Tuesday, February 16, 2010

Food Fight

I made and froze a zillion blueberry pancakes last week. Odin has decided they are his new favorite food. Frozen. For snack, lunch, breakfast, dinner. He wants a frozen pancake. Whatever, kid. As long as he's eating, I don't really care what he wants. I informed him that I was going grocery shopping in a couple of days. I asked if he would like anything. Chicken. He wants chicken. We had wingettes, or party wings or whatever you want to call them, for dinner tonight. He ate them with so much fervor that Joe and I pretended we were cavemen. The small boy literally ate all the meat off those bones. I looked over at Eli's plate and there were pieces of chicken still on the bones.

I was made to eat all my dinner. Even if that meant me crying at the kitchen table until, what seemed like, midnight. It was bedtime, at least. I remember cramming food into my pockets and then flushing it. Night after night I would sit with a plate of cold, unappetizing food in front of me. I can especially remember the high school years. I wanted to become a it's a career or something. My parents said no and I had to eat everything that was served. It was awful. I could dramatize the scenario and say I still have nightmares about it. I don't. But, it would make it more dramatic, though, wouldn't it?

I don't get into food fights with my kids. Well, I will put food on their plates and if they want more of something I ask them to try something untouched first. They're good about it, too. I fortunately have children who like more than just chicken nuggets...most of the time. If they don't want to eat something, that is fine. However, I will not prepare something else for them. They can get something fresh from the fridge that does not need any prep work...apples, pears, plums, etc. If they want a carrot, I refuse to peel it. I have no idea where my thought processes come from. Probably because they helped me make dinner and I don't want to have to make another one aside from that. Eli has assisted me in creating that nights' meal from beginning to end. All the while he's talking about he loves the different ingredients. When it actually comes time to eat..."This is yucky. I want something else." Sorry, Charlie. You're on your own.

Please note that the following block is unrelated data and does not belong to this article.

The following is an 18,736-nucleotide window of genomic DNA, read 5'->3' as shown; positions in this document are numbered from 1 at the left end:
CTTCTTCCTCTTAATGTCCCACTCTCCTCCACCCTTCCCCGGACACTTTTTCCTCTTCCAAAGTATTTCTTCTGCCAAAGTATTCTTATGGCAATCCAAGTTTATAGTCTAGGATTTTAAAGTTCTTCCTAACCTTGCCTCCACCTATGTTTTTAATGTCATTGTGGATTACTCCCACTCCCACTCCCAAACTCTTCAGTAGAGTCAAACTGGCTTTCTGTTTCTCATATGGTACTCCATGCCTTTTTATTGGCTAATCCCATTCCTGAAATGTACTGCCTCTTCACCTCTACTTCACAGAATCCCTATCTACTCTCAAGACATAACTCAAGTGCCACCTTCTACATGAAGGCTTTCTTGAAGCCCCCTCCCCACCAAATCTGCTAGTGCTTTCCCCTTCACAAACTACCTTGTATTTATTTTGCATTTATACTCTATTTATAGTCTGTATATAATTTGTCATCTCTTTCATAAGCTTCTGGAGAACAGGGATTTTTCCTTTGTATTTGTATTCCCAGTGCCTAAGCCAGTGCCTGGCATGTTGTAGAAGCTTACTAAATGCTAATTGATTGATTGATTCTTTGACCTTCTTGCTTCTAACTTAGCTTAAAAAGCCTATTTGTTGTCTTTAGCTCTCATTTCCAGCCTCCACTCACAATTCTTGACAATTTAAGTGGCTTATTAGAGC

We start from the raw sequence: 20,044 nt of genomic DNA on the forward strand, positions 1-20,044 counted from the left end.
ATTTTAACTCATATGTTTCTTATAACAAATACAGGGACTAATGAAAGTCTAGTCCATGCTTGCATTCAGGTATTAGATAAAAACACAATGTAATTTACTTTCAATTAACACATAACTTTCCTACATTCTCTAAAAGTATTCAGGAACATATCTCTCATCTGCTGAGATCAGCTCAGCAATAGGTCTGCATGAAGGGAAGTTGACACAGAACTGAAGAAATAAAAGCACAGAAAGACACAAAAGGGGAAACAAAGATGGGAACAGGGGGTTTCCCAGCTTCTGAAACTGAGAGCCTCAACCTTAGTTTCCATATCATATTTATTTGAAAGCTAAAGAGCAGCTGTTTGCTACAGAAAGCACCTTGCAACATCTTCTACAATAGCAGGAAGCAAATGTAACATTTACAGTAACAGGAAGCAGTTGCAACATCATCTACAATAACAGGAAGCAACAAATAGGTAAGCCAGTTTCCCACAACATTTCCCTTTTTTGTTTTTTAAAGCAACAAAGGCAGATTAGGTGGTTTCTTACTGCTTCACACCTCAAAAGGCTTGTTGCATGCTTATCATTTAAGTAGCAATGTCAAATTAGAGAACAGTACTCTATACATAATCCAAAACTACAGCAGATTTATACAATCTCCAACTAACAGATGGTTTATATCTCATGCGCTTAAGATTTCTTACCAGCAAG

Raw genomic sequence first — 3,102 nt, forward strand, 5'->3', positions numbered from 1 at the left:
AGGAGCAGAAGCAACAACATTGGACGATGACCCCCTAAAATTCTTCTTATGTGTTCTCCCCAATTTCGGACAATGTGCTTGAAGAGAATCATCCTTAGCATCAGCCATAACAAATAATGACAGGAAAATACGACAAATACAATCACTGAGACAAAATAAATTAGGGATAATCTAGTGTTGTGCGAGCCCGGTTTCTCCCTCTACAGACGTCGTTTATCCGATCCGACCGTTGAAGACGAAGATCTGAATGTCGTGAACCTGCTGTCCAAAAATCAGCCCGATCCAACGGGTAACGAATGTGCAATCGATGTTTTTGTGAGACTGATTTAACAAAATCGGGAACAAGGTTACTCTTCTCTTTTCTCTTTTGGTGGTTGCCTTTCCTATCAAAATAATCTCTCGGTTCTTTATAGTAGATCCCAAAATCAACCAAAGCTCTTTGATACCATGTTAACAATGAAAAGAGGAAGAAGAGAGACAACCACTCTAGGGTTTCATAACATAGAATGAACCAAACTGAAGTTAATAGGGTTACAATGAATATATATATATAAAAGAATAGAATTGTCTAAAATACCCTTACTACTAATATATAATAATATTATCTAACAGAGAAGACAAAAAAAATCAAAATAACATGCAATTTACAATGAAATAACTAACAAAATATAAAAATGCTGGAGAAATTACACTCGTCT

I also have a thing about wasting food. If one of them specifically asks for something, like a banana, then takes on bite and declares that he is all done, I freak. Not so much on the outside, but inside. I can always freeze the banana and use it in a smoothie, but there are certain other things they'll ask for that are not so easily frozen. Like a bowl of oatmeal. "Nah. I think I want toast instead." Nope. You asked for it now belongs to you.

I give choices. I am all about choices. It drives the husband bonkers. They are little people. Little versions of us. Why shouldn't they have a choice in anything they do? Sometimes they can't. Like, if we're going to someones house as a family. Eli really cannot stay home matter what he thinks.

Thursday, February 11, 2010

I've Still Got a Lot to Learn...

“Arbitrary rules and limits have the characteristic that they entice kids to think about how they can get around them and can even entice kids to cheat and lie. I know a couple of really really great unschooled kids whose parents set limits on their computer use time. The kids used to get up in the middle of the night to use the computer while their parents were asleep. It is an unintended but very very predictable side effect of rules and limits that they always set parents and children up as adversaries (the parents are setting the rules and the children are being required to obey them - these are adversarial positions) and can lead to kids feeling guilty and sneaky when they inevitably bend or even outright break the rules. Avoiding that kind of possibility is one really good reason for not having rules or limits at all.”